We had a couple of these guys come to visit us today.  I guess they were hitching a ride while we were crusing. 

Until next time...

SKAGWAY

Welcome to Skagway.  We visited here yesterday.  As it was quite late when we returned to the ship I didn't get a chance to post.  We have been so fortunate weather-wise.  The sun was shining pretty much all day yesterday and it was quite warm.  Apparently the further north we travel, the less the precipitation is. 

The sidewalks are all wooden as are most of the buildings in the downtown area.  The "ladies" at the bordello were hanging out the windows soliciting business as in days of old.  Others were in period costume as well.

At least the shops of the local artisans outnumbered the jewelry stores here!

We're on a catamaran on our way to Haines, a town of about 800.  Remember the cost of milk in Juneau?  Well, here it is $12 a gallon!  The population of all of these cities and towns we're visiting drops dramatically once the cruise ships stop coming in.  The last ship to dock this year will be on September 24.  Then only the locals, which are primarily Indians, remain.

 In Haines we went river rafting on the Chilkat River through a bald eagle reserve.  There were four guides and since one of them was named Sunny, we had to make sure we got on his raft.  Good thing, we picked the best guide as far as keeping the raft going.  The water is so shallow in areas that we sometimes have to "bounce" to get the raft moving along.  But Sunny did a great job navigating.

 One of many bald eagles that we met along the way.  I think his name was Henry.

They look so serious, don't they!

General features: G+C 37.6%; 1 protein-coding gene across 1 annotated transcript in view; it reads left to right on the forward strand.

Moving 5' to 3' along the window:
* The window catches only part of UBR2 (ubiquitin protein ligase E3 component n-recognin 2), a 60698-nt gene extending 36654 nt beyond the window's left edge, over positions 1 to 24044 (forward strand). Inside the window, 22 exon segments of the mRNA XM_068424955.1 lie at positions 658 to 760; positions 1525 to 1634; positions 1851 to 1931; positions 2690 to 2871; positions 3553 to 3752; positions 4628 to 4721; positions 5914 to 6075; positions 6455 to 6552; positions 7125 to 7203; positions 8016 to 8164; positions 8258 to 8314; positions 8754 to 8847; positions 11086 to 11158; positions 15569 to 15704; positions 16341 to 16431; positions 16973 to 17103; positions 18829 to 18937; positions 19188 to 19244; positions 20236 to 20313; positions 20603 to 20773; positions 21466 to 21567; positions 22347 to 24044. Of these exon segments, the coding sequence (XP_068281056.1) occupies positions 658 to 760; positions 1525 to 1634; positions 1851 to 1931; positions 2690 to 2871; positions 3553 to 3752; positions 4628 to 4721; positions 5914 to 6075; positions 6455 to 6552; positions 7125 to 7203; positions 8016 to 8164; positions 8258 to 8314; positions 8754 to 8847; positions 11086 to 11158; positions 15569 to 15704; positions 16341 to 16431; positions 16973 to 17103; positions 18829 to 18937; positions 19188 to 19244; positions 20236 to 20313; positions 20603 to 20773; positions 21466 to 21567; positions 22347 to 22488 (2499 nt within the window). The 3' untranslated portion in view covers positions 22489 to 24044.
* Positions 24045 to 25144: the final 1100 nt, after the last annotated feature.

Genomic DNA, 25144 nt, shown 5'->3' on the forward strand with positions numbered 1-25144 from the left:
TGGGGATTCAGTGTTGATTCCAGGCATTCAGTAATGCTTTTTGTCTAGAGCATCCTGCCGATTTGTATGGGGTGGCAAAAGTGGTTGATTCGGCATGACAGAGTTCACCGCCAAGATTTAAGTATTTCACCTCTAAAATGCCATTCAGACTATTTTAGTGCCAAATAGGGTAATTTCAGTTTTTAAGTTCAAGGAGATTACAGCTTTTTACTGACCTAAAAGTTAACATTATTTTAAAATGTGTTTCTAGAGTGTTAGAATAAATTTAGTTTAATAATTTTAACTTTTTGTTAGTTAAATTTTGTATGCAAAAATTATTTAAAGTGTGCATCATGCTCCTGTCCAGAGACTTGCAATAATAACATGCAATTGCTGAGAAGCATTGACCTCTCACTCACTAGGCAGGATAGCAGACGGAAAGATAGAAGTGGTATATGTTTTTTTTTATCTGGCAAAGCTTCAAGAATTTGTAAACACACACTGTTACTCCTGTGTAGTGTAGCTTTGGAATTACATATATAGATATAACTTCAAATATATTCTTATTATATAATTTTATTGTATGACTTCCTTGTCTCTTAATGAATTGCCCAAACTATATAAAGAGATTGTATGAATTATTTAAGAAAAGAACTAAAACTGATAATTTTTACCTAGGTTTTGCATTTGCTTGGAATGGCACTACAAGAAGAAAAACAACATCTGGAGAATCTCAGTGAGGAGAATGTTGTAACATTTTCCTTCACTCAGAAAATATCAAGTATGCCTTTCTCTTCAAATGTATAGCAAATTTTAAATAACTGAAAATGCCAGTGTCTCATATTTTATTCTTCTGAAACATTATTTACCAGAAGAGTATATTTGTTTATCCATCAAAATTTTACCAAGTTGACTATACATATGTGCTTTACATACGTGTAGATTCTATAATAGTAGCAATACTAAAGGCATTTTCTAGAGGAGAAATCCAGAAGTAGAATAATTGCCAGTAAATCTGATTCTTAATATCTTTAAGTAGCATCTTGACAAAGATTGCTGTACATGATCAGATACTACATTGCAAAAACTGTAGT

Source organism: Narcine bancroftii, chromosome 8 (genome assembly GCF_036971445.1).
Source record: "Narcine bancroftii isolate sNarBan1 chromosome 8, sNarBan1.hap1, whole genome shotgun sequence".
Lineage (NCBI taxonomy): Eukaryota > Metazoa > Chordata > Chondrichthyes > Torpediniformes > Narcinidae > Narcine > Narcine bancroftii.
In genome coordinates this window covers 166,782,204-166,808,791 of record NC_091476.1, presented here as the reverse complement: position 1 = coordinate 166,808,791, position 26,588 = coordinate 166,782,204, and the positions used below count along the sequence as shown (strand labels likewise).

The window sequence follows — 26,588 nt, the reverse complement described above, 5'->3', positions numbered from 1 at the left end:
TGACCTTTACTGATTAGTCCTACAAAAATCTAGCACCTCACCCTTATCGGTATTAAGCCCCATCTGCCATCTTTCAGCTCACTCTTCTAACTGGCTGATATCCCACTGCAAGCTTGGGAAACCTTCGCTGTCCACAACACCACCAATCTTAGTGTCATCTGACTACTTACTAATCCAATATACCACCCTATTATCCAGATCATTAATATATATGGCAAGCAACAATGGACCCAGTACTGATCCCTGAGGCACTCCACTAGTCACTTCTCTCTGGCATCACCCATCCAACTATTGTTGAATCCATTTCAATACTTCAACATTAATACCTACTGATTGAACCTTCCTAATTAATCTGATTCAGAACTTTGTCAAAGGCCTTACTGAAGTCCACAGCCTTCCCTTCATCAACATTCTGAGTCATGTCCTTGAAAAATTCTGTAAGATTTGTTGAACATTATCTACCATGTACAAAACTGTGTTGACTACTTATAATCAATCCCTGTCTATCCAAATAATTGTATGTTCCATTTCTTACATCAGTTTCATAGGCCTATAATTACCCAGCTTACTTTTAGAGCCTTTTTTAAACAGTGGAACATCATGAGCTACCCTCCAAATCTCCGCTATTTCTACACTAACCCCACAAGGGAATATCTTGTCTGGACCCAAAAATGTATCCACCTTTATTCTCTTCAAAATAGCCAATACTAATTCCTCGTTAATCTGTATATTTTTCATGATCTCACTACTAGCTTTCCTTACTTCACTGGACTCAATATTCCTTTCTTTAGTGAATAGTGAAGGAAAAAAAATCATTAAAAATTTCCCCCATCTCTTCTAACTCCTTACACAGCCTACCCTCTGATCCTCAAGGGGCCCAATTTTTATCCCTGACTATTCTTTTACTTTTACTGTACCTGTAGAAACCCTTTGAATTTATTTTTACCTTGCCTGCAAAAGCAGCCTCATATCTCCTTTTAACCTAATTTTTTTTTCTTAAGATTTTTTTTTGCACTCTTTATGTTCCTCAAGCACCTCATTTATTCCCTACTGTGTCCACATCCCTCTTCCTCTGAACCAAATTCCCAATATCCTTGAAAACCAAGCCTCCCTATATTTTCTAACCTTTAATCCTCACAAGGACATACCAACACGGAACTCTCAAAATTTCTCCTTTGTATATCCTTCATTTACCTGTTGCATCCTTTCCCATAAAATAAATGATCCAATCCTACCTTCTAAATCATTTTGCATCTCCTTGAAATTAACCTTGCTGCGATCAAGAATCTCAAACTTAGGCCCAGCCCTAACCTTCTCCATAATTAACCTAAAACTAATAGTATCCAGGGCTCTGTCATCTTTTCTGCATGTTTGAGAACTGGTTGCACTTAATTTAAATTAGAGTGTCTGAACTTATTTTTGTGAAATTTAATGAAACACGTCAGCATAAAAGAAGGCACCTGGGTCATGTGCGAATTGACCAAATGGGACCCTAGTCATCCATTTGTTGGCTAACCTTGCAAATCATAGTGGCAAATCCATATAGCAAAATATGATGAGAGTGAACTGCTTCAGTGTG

Until next time...

Tuesday, July 19, 2011

JUNEAU, ALASKA

 We were out whale watching today.  Although the humpback whale is generaly a solitary creature, they do sometimes gather together for a feeding frenzy called bubble-netting.  Today there were about 10 of them pulling together for this feeding.  They're filling up now for their migration to Hawaii for the winter and mating season.  They won't eat for quite a while after this.  We witnessed several of the bubble-net incidents which apparently is very unusual to see even once. 

My photos weren't that great.  So I purchased a book that has been put together by some locals.  All the pictures have been taken in the area.  It was just phenomenal to see these whales jumping out of the water.  They were having a "whale" of a time!

 Juneau is the capital of Alaska.  Similar to Ketchikan, it rains approximately 230 days a year.  Everything is very lush and green.  Winters are fairly moderate.  Again, as they are landlocked everything has to be barged in.  A gallon of milk runs $5.50.

Their federal building has been included on the list of ugly U.S. capital state buildings four times!  A local artist was commissioned to create something for the front of the building.  Florida apparently commissioned the same artist at the same time.  Well, you can guess, the artist mixed up the shipment and each state received the other's work.  Florida liked the piece intended for Alaska so much that they ended up keeping it.  So the Florida state capital has a wonderful statue of a couple of eagles.  Alaska, on the other hand, has a pelican!  Guess what?  There are no pelicans native to Alaska except this one.

These two photos were taken at Mendenhall Glacier.  I'm sure these photos don't really do justice.  However, the pictures in our minds will have to do.

Again, we were fortunate as the rain held off pretty much until almost the end of our adventure today.

Until next time...

Monday, July 18, 2011

KETCHIKAN, ALASKA